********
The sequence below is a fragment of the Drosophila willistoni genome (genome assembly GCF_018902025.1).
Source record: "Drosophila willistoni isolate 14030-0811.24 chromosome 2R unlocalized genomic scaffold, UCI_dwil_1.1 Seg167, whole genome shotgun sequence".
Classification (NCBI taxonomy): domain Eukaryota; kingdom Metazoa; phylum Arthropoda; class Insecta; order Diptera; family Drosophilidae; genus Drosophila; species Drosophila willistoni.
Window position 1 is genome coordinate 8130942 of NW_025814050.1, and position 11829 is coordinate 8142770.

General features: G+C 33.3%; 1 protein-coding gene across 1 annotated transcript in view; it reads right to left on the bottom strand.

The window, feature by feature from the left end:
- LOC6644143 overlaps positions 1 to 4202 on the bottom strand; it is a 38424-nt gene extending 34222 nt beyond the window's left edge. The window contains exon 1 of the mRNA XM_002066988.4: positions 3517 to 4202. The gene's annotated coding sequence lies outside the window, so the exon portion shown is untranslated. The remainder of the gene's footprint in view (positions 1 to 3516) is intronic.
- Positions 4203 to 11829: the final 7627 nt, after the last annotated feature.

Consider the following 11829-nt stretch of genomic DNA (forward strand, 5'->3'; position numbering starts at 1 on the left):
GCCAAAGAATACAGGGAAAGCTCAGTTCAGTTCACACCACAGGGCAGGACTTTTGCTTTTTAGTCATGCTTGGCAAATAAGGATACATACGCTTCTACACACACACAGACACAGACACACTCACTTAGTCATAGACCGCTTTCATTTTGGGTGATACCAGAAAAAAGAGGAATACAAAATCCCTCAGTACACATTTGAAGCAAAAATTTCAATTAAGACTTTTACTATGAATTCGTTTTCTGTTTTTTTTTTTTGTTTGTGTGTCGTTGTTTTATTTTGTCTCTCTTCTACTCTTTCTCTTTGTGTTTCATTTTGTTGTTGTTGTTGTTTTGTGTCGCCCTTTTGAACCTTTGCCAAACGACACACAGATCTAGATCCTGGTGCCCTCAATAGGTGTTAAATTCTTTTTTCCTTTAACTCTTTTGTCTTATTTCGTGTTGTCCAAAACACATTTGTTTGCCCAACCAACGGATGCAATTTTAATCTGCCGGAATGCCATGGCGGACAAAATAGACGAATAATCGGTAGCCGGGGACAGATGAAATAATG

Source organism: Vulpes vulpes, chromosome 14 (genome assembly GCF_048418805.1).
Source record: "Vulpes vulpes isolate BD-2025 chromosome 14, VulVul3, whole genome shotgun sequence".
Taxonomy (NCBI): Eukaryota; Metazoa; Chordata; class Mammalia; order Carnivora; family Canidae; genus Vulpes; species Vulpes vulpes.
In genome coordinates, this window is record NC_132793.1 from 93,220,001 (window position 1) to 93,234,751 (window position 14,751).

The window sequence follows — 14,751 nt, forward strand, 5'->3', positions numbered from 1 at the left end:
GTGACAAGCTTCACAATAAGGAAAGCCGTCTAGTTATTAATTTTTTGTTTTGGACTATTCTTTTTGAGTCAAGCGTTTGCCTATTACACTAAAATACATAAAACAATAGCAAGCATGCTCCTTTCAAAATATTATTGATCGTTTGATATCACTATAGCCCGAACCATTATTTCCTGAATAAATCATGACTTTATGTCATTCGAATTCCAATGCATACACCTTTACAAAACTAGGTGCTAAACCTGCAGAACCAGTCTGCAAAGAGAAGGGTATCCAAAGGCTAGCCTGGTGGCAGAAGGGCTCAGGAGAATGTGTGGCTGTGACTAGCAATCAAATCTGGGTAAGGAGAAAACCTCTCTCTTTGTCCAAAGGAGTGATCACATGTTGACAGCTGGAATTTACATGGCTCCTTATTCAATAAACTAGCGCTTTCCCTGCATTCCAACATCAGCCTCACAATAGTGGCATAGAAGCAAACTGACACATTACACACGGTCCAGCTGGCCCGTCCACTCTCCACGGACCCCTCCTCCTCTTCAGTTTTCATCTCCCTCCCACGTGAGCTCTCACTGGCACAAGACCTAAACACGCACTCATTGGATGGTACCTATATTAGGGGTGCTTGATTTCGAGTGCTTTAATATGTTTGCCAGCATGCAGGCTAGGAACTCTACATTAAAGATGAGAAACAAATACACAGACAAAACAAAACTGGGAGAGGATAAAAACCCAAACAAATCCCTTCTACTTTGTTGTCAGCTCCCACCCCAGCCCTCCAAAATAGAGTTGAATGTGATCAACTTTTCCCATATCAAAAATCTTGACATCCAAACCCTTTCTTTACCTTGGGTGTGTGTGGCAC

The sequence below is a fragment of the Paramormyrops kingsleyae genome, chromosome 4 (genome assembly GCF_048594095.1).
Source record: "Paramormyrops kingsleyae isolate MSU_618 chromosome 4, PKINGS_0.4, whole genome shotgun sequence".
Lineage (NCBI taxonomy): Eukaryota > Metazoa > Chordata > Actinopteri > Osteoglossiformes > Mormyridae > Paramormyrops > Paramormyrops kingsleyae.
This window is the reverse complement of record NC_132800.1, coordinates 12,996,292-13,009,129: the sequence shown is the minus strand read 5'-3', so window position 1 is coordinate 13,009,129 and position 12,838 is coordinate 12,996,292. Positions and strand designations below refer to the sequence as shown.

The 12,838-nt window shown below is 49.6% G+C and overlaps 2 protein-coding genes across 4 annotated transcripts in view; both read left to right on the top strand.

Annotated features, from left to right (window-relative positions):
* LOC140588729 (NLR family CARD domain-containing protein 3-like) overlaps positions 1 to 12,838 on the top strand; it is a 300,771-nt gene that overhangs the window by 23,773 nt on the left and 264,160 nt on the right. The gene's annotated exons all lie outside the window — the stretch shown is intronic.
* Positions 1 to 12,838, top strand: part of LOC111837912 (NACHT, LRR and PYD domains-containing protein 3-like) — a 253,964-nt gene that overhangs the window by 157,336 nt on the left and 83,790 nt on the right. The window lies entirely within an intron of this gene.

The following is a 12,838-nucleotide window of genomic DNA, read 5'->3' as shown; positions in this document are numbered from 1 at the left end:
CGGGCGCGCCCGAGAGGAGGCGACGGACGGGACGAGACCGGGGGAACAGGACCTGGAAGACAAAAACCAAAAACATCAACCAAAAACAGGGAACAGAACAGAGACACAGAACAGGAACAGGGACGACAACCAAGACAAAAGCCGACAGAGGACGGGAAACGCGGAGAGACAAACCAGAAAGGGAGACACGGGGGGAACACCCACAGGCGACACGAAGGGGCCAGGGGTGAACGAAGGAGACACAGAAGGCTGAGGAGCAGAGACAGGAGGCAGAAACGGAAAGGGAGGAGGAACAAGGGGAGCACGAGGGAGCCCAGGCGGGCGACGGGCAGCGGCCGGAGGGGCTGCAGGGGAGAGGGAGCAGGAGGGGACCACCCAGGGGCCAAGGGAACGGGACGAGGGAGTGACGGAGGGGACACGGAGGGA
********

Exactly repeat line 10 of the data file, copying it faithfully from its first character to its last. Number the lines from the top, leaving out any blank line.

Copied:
GCCAAAGAATACAGGGAAAGCTCAGTTCAGTTCACACCACAGGGCAGGACTTTTGCTTTTTAGTCATGCTTGGCAAATAAGGATACATACGCTTCTACACACACACAGACACAGACACACTCACTTAGTCATAGACCGCTTTCATTTTGGGTGATACCAGAAAAAAGAGGAATACAAAATCCCTCAGTACACATTTGAAGCAAAAATTTCAATTAAGACTTTTACTATGAATTCGTTTTCTGTTTTTTTTTTTTGTTTGTGTGTCGTTGTTTTATTTTGTCTCTCTTCTACTCTTTCTCTTTGTGTTTCATTTTGTTGTTGTTGTTGTTTTGTGTCGCCCTTTTGAACCTTTGCCAAACGACACACAGATCTAGATCCTGGTGCCCTCAATAGGTGTTAAATTCTTTTTTCCTTTAACTCTTTTGTCTTATTTCGTGTTGTCCAAAACACATTTGTTTGCCCAACCAACGGATGCAATTTTAATCTGCCGGAATGCCATGGCGGACAAAATAGACGAATAATCGGTAGCCGGGGACAGATGAAATAATG